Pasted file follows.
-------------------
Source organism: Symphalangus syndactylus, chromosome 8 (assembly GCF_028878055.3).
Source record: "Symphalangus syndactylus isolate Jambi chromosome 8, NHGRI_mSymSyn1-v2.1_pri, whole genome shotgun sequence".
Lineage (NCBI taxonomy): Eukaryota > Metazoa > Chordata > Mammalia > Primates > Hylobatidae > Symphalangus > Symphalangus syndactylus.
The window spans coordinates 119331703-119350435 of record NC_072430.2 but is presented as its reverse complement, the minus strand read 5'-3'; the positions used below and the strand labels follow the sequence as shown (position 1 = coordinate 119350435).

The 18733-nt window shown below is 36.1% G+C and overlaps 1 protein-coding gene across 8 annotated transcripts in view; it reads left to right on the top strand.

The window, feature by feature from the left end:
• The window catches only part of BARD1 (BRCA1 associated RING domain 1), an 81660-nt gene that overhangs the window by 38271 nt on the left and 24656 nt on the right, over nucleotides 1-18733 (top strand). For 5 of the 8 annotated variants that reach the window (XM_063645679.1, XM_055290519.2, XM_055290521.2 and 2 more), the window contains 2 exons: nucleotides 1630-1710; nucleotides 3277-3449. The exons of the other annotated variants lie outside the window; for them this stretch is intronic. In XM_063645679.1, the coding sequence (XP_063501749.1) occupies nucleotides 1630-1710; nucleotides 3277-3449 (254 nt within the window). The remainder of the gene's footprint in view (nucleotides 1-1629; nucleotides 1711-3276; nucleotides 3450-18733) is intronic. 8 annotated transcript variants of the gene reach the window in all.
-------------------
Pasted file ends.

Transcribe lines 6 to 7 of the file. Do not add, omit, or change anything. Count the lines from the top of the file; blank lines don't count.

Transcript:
The window, feature by feature from the left end:
• The window catches only part of BARD1 (BRCA1 associated RING domain 1), an 81660-nt gene that overhangs the window by 38271 nt on the left and 24656 nt on the right, over nucleotides 1-18733 (top strand). For 5 of the 8 annotated variants that reach the window (XM_063645679.1, XM_055290519.2, XM_055290521.2 and 2 more), the window contains 2 exons: nucleotides 1630-1710; nucleotides 3277-3449. The exons of the other annotated variants lie outside the window; for them this stretch is intronic. In XM_063645679.1, the coding sequence (XP_063501749.1) occupies nucleotides 1630-1710; nucleotides 3277-3449 (254 nt within the window). The remainder of the gene's footprint in view (nucleotides 1-1629; nucleotides 1711-3276; nucleotides 3450-18733) is intronic. 8 annotated transcript variants of the gene reach the window in all.